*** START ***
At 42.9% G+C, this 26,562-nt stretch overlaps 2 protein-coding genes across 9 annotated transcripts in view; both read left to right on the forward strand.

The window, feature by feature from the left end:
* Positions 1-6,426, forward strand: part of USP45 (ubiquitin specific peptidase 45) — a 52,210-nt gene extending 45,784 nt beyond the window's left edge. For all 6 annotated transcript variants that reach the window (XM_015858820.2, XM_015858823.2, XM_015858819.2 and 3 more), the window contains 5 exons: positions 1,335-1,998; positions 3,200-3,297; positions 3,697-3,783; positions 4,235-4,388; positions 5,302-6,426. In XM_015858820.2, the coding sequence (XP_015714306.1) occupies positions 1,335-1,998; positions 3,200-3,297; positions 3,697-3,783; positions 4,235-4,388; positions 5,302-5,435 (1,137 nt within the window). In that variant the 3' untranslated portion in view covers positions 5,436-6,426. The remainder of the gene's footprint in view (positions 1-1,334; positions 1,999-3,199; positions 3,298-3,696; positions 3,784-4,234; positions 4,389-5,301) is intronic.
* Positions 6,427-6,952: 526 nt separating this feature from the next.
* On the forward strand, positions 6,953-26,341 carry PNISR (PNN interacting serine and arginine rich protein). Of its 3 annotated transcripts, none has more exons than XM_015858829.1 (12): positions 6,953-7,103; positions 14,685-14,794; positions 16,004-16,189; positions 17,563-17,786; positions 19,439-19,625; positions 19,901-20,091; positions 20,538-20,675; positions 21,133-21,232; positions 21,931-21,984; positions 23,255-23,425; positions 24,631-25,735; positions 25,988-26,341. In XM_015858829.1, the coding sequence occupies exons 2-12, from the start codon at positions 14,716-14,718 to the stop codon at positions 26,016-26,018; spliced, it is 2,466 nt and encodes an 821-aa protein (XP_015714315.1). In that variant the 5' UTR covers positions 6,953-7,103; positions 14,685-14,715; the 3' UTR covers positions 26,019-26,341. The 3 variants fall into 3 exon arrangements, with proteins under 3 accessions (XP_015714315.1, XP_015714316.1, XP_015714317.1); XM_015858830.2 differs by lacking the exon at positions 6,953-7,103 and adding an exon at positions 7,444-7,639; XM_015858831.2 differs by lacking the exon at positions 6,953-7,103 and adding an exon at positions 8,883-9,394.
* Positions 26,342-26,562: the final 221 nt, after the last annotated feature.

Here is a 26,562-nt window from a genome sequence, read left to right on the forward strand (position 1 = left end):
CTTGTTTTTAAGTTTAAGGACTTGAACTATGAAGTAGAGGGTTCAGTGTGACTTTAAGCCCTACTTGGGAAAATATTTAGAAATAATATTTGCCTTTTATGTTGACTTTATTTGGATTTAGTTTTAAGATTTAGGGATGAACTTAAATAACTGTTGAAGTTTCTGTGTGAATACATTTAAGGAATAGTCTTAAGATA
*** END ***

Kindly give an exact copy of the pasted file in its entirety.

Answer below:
At 42.9% G+C, this 26,562-nt stretch overlaps 2 protein-coding genes across 9 annotated transcripts in view; both read left to right on the forward strand.

The window, feature by feature from the left end:
* Positions 1-6,426, forward strand: part of USP45 (ubiquitin specific peptidase 45) — a 52,210-nt gene extending 45,784 nt beyond the window's left edge. For all 6 annotated transcript variants that reach the window (XM_015858820.2, XM_015858823.2, XM_015858819.2 and 3 more), the window contains 5 exons: positions 1,335-1,998; positions 3,200-3,297; positions 3,697-3,783; positions 4,235-4,388; positions 5,302-6,426. In XM_015858820.2, the coding sequence (XP_015714306.1) occupies positions 1,335-1,998; positions 3,200-3,297; positions 3,697-3,783; positions 4,235-4,388; positions 5,302-5,435 (1,137 nt within the window). In that variant the 3' untranslated portion in view covers positions 5,436-6,426. The remainder of the gene's footprint in view (positions 1-1,334; positions 1,999-3,199; positions 3,298-3,696; positions 3,784-4,234; positions 4,389-5,301) is intronic.
* Positions 6,427-6,952: 526 nt separating this feature from the next.
* On the forward strand, positions 6,953-26,341 carry PNISR (PNN interacting serine and arginine rich protein). Of its 3 annotated transcripts, none has more exons than XM_015858829.1 (12): positions 6,953-7,103; positions 14,685-14,794; positions 16,004-16,189; positions 17,563-17,786; positions 19,439-19,625; positions 19,901-20,091; positions 20,538-20,675; positions 21,133-21,232; positions 21,931-21,984; positions 23,255-23,425; positions 24,631-25,735; positions 25,988-26,341. In XM_015858829.1, the coding sequence occupies exons 2-12, from the start codon at positions 14,716-14,718 to the stop codon at positions 26,016-26,018; spliced, it is 2,466 nt and encodes an 821-aa protein (XP_015714315.1). In that variant the 5' UTR covers positions 6,953-7,103; positions 14,685-14,715; the 3' UTR covers positions 26,019-26,341. The 3 variants fall into 3 exon arrangements, with proteins under 3 accessions (XP_015714315.1, XP_015714316.1, XP_015714317.1); XM_015858830.2 differs by lacking the exon at positions 6,953-7,103 and adding an exon at positions 7,444-7,639; XM_015858831.2 differs by lacking the exon at positions 6,953-7,103 and adding an exon at positions 8,883-9,394.
* Positions 26,342-26,562: the final 221 nt, after the last annotated feature.

Here is a 26,562-nt window from a genome sequence, read left to right on the forward strand (position 1 = left end):
CTTGTTTTTAAGTTTAAGGACTTGAACTATGAAGTAGAGGGTTCAGTGTGACTTTAAGCCCTACTTGGGAAAATATTTAGAAATAATATTTGCCTTTTATGTTGACTTTATTTGGATTTAGTTTTAAGATTTAGGGATGAACTTAAATAACTGTTGAAGTTTCTGTGTGAATACATTTAAGGAATAGTCTTAAGATA